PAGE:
The families and friends of victims of crime or sudden death give those working in law enforcement the strength to continue doing their jobs, Dave Duchak, acting Miami County sheriff, said Dec. 1 during the annual Candlelight Service of Remembrance and Hope.
The holiday season service is held in memory of those in the county who have passed as a result of a crime or a sudden death.
Law enforcement officers, prosecutors and others including the county victim witness program advocates joined the families and friends at the service. The advocates coordinate the event held at Troy’s First Lutheran Church.
“With all the national negativity against law enforcement the last several years, there are times we all have questioned why should we even bother doing this job. But we do,” Duchak said. “We get up each day and go back out and fight against the bad and evil in this world.”
Although when something bad happens, the tendency is to focus on the event and the suspect, Duchak said he read where someone suggested turning the focus on the good people who step forward to help. “Focusing on the helpers, as I would like to call them, gives us all hope,” he said.
What keeps law enforcement officers going are the families and friends.
“Each of you becomes part of our extended family … There is no better or rewarding feeling a law enforcement officer can have than solving a violent crime and bringing justice to those who deserve it,” Duchak said.
He also thanked the victim witness advocates for what they do for victims as well as law enforcement officers. Program staff includes director Carmen Barhorst, therapist Angie Gehret and advocates Cheryl Iddings, Lauren Kirk and Heather Herman.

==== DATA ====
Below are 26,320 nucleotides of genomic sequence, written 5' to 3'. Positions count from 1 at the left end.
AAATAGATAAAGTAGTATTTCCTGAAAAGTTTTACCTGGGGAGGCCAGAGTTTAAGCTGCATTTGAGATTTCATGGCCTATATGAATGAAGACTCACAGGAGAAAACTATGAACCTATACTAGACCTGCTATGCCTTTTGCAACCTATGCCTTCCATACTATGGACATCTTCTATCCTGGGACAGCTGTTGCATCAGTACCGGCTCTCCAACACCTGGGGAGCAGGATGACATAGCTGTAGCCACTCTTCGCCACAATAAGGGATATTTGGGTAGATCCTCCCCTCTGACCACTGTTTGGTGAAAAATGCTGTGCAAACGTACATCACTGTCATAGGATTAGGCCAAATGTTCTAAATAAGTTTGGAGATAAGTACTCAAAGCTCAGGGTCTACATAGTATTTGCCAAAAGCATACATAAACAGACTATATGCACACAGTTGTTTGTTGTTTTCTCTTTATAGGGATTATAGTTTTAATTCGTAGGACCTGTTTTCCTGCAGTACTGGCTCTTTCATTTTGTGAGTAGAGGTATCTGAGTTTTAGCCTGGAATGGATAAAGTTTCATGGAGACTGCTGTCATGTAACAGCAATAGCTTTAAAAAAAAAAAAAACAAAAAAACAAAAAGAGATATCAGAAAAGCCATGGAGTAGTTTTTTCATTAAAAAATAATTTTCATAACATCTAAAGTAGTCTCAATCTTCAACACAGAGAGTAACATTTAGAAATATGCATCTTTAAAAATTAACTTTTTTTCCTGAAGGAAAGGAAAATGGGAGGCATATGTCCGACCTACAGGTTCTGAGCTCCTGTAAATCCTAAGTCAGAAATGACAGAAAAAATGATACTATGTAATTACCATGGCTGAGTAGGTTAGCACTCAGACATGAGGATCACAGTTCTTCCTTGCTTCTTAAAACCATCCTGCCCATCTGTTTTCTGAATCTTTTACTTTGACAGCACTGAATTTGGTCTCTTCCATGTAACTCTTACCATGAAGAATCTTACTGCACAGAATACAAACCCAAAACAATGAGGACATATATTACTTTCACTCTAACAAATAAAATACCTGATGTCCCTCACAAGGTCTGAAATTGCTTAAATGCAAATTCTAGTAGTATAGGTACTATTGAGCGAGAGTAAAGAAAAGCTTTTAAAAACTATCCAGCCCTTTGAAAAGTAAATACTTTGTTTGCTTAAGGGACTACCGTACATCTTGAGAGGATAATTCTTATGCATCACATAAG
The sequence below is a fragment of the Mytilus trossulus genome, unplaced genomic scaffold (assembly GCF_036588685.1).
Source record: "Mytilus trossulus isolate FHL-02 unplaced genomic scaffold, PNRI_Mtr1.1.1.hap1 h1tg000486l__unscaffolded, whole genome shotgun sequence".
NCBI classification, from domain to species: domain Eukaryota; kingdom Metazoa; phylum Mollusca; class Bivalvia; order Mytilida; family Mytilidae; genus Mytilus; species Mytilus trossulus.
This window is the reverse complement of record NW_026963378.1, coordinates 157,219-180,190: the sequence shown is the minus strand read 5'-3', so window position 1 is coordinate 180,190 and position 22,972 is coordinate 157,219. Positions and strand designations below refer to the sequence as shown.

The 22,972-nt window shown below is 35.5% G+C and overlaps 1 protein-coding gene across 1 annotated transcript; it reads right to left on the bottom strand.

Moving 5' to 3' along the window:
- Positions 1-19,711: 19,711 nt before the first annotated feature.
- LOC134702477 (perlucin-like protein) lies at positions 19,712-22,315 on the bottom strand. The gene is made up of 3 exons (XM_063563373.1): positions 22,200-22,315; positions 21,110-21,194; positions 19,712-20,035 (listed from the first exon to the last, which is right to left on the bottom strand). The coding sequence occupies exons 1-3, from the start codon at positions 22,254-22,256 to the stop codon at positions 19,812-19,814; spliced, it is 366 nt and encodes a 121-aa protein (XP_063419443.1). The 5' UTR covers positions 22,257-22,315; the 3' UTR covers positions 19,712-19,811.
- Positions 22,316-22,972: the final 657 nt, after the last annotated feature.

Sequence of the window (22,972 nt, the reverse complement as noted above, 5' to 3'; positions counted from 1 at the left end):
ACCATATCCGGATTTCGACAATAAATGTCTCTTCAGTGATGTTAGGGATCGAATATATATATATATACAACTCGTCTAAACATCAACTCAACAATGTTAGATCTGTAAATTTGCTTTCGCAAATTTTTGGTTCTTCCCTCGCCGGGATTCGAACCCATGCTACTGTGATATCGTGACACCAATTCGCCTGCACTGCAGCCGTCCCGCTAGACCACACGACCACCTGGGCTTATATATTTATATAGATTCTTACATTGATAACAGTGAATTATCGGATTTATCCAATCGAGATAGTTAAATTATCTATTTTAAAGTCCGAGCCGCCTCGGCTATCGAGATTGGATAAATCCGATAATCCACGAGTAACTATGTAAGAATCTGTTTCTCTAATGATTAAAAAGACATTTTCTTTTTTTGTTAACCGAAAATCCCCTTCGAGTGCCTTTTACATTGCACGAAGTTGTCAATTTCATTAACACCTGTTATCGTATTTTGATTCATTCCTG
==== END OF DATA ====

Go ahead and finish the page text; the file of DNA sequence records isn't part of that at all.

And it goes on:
County Prosecutor Tony Kendell said the work of investigators and prosecutors is more than a job. “It is a pursuit of justice,” he said. “During that pursuit of justice we get to know you, your family, your loved ones … and get to know the loved ones you have lost, through your eyes.”
The Ohio Revised Code dictates what will be justice, he said. “Regardless of what happens in the courtroom, the justice that is dispensed is going to be hatefully lacking in comparison to the losses you have suffered.”
Those in the system continue to labor on despite many injustices, Kendell said. “I believe that …someday … the judgment will be absolute and perfect in all respects,” he said. “In the meantime, we will continue to gather and to remember those who have been taken from us and continue to pursue the guilty.”
Rarely is there just one victim of a crime, West Milton Police Chief Harry Busse said during his remarks.
In addition to the actual victim of a crime, there are others who are victimized, usually family and friends. They are supported subsequently by first responders, victim advocates and others, Busse said. “We need to not only listen, but hear what you are telling us,” he said of the families and friends.